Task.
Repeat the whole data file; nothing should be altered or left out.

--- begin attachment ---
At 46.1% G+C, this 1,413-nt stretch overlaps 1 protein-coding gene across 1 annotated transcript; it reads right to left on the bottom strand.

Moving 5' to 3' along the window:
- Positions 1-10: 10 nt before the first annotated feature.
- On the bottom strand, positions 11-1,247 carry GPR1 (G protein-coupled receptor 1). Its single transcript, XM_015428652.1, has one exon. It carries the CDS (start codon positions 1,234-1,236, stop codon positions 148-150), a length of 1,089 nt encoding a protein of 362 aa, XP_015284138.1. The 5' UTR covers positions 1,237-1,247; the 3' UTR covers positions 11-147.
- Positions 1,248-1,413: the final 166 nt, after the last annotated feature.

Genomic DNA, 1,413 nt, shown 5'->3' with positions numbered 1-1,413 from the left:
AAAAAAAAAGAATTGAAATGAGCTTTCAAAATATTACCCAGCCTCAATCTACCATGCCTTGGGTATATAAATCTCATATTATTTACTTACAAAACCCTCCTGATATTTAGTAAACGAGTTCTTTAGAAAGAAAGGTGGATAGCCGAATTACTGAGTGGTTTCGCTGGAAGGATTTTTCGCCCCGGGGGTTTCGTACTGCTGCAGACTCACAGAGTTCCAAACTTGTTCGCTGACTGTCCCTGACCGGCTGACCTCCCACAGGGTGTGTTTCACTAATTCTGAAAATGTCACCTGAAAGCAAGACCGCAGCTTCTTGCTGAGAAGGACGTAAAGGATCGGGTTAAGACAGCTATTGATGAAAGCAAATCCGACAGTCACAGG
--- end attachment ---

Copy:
At 46.1% G+C, this 1,413-nt stretch overlaps 1 protein-coding gene across 1 annotated transcript; it reads right to left on the bottom strand.

Moving 5' to 3' along the window:
- Positions 1-10: 10 nt before the first annotated feature.
- On the bottom strand, positions 11-1,247 carry GPR1 (G protein-coupled receptor 1). Its single transcript, XM_015428652.1, has one exon. It carries the CDS (start codon positions 1,234-1,236, stop codon positions 148-150), a length of 1,089 nt encoding a protein of 362 aa, XP_015284138.1. The 5' UTR covers positions 1,237-1,247; the 3' UTR covers positions 11-147.
- Positions 1,248-1,413: the final 166 nt, after the last annotated feature.

Genomic DNA, 1,413 nt, shown 5'->3' with positions numbered 1-1,413 from the left:
AAAAAAAAAGAATTGAAATGAGCTTTCAAAATATTACCCAGCCTCAATCTACCATGCCTTGGGTATATAAATCTCATATTATTTACTTACAAAACCCTCCTGATATTTAGTAAACGAGTTCTTTAGAAAGAAAGGTGGATAGCCGAATTACTGAGTGGTTTCGCTGGAAGGATTTTTCGCCCCGGGGGTTTCGTACTGCTGCAGACTCACAGAGTTCCAAACTTGTTCGCTGACTGTCCCTGACCGGCTGACCTCCCACAGGGTGTGTTTCACTAATTCTGAAAATGTCACCTGAAAGCAAGACCGCAGCTTCTTGCTGAGAAGGACGTAAAGGATCGGGTTAAGACAGCTATTGATGAAAGCAAATCCGACAGTCACAGG